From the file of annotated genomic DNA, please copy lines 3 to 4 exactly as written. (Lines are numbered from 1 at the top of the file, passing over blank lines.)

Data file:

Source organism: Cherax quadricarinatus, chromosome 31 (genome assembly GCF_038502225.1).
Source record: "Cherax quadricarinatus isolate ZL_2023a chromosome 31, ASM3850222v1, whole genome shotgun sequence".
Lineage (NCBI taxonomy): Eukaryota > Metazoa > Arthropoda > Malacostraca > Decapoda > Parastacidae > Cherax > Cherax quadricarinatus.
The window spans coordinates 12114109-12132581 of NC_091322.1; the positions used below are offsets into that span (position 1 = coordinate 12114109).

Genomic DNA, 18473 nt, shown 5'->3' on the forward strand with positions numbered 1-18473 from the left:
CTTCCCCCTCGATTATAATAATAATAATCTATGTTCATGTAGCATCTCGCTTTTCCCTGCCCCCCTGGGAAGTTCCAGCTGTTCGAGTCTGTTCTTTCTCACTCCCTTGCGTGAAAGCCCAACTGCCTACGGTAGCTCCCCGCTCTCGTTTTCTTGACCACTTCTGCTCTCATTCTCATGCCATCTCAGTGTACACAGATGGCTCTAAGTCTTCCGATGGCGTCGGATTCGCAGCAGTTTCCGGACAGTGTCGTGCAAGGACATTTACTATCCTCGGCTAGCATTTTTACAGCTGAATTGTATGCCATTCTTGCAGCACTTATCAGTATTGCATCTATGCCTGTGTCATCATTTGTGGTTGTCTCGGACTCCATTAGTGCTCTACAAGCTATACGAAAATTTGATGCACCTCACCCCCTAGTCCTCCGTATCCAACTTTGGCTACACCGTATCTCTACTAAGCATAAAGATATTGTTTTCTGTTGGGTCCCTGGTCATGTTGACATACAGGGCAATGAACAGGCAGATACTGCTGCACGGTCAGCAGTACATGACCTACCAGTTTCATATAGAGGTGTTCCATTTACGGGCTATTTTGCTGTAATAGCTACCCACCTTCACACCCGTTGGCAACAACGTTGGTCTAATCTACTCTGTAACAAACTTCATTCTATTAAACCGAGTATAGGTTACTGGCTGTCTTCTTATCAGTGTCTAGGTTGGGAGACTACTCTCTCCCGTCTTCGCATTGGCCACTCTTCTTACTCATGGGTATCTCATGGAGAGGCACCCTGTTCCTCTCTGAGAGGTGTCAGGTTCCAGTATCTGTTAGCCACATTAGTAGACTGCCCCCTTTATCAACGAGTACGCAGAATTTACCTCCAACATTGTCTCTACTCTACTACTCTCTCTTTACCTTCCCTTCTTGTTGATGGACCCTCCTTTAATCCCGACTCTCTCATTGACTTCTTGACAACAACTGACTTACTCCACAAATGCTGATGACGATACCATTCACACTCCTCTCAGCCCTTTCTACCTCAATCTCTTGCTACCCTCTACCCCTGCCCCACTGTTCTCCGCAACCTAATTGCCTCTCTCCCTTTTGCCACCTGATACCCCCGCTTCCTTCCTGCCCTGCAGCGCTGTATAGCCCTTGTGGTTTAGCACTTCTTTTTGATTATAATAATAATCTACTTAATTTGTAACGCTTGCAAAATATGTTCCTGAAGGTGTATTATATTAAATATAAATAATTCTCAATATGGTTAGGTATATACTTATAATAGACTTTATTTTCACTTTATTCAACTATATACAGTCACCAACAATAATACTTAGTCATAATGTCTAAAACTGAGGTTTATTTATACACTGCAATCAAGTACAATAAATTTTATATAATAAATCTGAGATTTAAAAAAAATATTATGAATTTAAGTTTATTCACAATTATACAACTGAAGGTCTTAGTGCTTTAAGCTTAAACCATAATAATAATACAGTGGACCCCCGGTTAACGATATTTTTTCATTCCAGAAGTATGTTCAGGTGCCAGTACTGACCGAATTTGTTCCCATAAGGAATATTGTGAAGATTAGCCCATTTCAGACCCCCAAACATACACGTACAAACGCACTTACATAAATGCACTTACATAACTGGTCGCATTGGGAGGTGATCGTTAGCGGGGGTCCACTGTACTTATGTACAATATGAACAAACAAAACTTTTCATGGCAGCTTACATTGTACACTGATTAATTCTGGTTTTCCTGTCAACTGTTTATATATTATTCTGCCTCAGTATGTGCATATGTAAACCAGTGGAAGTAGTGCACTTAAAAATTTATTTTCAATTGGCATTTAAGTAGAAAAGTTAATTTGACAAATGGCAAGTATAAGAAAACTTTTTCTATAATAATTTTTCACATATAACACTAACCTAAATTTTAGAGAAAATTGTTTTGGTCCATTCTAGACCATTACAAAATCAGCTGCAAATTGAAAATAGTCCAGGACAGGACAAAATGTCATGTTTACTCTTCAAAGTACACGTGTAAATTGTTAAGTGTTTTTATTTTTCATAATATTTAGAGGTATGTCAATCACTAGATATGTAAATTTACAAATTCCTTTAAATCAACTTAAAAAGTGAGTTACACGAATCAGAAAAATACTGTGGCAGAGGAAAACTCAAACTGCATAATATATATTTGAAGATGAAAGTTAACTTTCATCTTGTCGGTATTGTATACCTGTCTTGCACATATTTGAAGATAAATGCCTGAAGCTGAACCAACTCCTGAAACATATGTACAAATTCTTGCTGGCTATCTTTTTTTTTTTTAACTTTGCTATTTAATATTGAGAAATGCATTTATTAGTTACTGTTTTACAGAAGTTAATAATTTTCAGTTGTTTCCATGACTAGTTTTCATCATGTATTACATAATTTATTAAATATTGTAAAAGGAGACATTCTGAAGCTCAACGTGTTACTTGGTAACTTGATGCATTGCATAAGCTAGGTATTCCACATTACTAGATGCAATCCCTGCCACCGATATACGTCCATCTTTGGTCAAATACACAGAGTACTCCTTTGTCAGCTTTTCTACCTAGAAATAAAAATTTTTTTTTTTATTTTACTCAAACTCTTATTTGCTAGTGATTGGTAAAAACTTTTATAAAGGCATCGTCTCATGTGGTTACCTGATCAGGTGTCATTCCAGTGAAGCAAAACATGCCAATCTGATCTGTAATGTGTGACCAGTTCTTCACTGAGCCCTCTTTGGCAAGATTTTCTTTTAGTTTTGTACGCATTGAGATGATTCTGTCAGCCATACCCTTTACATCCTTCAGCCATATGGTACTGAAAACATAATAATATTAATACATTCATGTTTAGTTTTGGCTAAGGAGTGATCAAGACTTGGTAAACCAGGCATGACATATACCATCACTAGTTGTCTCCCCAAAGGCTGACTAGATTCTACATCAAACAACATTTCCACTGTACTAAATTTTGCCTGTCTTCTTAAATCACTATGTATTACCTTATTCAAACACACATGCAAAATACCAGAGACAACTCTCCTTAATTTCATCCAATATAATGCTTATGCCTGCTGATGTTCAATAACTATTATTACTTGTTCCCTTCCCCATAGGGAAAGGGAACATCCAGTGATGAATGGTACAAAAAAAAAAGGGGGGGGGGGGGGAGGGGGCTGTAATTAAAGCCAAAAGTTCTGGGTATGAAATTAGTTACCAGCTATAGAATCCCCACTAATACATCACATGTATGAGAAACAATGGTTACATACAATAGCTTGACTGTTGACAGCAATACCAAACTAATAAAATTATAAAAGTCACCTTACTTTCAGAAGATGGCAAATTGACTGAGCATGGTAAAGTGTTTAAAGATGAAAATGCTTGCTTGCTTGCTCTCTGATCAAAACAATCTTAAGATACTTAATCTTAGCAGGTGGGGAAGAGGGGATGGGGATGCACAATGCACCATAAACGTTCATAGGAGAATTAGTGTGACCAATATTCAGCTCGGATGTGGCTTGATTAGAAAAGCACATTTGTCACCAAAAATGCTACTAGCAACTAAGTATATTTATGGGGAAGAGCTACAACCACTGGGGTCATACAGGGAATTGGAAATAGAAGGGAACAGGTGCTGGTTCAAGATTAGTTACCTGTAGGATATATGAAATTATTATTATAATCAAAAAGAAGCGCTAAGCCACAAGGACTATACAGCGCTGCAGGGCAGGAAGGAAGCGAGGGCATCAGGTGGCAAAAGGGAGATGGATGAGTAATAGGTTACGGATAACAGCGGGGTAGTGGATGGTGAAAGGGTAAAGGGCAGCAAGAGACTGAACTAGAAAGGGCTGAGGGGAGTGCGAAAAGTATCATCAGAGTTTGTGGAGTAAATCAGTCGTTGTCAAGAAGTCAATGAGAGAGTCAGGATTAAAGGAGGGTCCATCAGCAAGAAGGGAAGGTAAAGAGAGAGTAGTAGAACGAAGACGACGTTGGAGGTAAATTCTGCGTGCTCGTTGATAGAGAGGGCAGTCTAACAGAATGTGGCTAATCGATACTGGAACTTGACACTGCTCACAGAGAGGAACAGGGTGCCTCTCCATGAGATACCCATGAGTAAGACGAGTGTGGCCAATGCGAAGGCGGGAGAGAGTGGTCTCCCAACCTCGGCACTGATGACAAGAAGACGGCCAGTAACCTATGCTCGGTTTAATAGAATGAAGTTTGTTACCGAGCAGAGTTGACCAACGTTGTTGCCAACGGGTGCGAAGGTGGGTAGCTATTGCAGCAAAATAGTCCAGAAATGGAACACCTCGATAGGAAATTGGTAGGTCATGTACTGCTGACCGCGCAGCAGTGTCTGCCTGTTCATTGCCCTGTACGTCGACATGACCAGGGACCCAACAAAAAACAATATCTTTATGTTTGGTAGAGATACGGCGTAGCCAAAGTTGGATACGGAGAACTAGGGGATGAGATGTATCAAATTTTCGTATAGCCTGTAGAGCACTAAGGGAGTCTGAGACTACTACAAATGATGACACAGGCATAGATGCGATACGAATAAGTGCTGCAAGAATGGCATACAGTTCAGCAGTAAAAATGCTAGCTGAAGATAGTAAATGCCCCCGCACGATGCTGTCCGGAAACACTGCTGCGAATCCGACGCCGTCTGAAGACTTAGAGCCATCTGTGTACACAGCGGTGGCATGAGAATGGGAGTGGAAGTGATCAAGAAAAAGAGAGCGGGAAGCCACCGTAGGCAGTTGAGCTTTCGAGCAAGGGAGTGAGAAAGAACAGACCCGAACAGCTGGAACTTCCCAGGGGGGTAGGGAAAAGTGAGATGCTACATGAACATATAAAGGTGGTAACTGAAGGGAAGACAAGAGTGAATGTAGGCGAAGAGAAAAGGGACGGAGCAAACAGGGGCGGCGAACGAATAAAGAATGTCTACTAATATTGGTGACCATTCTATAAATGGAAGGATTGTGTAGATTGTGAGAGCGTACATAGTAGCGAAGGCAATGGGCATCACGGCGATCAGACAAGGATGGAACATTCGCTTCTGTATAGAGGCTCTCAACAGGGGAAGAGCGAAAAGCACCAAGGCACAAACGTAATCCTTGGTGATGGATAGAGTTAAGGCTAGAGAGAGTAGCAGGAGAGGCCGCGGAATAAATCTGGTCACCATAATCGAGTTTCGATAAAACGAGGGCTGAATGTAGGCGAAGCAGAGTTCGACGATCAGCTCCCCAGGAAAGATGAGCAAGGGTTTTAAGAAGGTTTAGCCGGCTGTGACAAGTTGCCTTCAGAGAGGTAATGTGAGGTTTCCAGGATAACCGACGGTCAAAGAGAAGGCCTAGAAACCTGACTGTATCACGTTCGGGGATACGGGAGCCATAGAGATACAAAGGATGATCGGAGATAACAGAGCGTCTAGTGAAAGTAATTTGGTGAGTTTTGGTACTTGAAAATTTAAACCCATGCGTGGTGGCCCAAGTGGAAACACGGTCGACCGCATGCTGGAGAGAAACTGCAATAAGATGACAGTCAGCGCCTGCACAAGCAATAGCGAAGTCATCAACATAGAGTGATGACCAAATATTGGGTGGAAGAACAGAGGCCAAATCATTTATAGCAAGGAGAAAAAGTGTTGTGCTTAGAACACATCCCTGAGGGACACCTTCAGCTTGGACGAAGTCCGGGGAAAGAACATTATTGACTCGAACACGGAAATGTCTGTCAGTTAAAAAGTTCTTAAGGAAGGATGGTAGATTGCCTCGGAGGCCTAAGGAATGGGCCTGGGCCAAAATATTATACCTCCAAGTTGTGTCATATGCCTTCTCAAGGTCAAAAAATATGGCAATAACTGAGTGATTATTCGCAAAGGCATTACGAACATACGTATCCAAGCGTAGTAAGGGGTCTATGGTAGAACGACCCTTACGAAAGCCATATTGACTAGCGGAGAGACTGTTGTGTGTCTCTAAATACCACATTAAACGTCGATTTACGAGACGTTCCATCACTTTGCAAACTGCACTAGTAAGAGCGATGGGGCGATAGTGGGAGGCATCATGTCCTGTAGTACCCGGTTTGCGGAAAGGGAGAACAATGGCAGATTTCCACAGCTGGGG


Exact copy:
Lineage (NCBI taxonomy): Eukaryota > Metazoa > Arthropoda > Malacostraca > Decapoda > Parastacidae > Cherax > Cherax quadricarinatus.
The window spans coordinates 12114109-12132581 of NC_091322.1; the positions used below are offsets into that span (position 1 = coordinate 12114109).